Carrier’s entire argument also fails in principle. The argument is based on the premise that if a good human being would do X if it was in his or her power, then God should also do X. However, unlike human beings, God sees “the end from the beginning.” He is not so limited in his perspective as to see only the immediate effects of some action or inaction. We can make an analogy from parenthood. Very often as a parent I have to make a decision, sometimes painfully, to not do what my children would like me to do or to make them do what they do not want to do. Because I fail to do what they would do if they were in my position, from their perspective it would appear that I have fallen short of their moral standard. Often when this happens they announce, “No fair!” However, as a (hopefully) wise parent, I am able to make judgments about what is best which they are not yet able to make.

The analogy to God is imperfect, because God’s wisdom is not merely significantly different in degree from ours in the way that mine is from that of my children. My children will grow up and in a few short years reach the level of understanding of an adult and perhaps one day become parents themselves. God’s wisdom, however, will always be above us, so it is not certain that anyone knows what God should do in any given situation. It’s even conceivable that they might be way off, possibly coming to a conclusion which is the opposite of the truth as God sees it.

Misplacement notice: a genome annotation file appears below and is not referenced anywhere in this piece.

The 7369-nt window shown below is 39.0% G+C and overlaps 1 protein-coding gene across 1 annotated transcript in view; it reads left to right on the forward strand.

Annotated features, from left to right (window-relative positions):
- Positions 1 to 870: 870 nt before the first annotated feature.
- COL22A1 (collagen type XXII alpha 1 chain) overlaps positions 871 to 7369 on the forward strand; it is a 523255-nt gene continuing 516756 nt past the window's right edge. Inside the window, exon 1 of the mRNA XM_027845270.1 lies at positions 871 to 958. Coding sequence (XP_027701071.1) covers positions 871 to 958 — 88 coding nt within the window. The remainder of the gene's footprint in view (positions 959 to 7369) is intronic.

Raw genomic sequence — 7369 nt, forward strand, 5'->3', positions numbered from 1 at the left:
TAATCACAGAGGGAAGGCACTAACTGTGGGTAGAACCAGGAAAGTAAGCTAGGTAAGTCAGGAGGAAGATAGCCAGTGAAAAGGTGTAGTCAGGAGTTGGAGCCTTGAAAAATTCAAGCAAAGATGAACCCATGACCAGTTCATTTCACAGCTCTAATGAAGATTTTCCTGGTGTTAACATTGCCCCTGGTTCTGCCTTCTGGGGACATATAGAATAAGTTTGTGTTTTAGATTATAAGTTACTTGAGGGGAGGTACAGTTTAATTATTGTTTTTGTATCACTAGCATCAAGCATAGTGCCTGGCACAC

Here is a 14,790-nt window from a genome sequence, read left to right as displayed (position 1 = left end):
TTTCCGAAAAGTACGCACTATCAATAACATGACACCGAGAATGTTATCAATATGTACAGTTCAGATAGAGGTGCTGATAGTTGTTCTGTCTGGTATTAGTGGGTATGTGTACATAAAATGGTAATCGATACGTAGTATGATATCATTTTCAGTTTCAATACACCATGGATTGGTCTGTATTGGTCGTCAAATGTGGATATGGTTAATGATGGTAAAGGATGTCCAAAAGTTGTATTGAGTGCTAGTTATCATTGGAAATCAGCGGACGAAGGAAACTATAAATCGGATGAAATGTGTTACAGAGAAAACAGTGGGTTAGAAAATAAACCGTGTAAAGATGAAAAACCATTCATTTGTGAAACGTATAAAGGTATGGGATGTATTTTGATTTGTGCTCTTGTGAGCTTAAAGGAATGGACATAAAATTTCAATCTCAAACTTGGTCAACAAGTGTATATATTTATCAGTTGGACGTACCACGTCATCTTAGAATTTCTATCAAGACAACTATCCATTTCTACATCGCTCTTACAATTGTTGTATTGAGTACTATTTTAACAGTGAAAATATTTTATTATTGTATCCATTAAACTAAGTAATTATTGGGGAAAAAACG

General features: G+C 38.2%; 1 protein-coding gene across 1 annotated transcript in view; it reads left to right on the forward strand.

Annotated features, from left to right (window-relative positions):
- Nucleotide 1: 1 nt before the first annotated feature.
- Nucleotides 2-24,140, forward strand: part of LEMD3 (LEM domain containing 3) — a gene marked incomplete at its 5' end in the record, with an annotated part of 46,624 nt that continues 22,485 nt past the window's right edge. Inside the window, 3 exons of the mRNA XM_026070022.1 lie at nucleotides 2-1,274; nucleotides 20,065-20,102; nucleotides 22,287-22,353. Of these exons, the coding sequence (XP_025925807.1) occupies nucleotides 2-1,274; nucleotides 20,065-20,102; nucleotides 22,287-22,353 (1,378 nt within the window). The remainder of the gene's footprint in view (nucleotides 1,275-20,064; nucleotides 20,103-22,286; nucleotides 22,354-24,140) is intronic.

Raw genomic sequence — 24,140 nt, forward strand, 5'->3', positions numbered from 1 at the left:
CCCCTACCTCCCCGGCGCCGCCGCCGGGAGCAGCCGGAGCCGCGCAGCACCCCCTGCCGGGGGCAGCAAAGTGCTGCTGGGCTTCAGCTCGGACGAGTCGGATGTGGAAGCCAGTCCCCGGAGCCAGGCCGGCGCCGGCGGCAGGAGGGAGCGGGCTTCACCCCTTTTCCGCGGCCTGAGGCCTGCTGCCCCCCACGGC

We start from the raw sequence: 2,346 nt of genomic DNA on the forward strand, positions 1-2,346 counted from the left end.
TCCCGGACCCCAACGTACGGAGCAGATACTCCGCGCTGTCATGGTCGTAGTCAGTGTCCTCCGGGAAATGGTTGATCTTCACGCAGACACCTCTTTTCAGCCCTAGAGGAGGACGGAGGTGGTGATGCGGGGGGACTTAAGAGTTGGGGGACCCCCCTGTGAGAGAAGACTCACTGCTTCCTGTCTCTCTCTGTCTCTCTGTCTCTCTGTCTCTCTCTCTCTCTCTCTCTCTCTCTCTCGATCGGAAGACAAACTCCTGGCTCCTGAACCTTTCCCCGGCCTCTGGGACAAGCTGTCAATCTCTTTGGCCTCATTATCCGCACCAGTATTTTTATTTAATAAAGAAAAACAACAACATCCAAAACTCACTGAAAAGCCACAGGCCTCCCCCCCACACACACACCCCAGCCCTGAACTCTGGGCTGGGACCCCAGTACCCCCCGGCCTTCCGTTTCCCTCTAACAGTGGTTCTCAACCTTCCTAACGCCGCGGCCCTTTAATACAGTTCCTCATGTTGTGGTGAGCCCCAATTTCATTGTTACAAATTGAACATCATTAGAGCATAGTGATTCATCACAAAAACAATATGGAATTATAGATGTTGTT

Thus the basic form of the argument as it stands is not effective for the simple reason that it begins with the very dubious premise that Richard Carrier knows exactly what Jesus should have done if he had been divine. It’s a variation on any number of skeptical arguments from evil – if there is a God, he should have done X, or he should have prevented Y from happening. The basic justification for the premise is that any good human being would have done X or prevented Y if it was in his or her power, so God should do the same, most often accompanied by an emotional appeal which Carrier also makes heavy use of. It seems to me that it is rather more likely that if God exists (which I am convinced that he does), that he would do things which nobody would expect. A God who only did what humans expected or thought he should do would be no god at all.

About me

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My ministry in Hungary involved teaching theology and training Hungarian church planters. I have a great interest in apologetics as well as missions.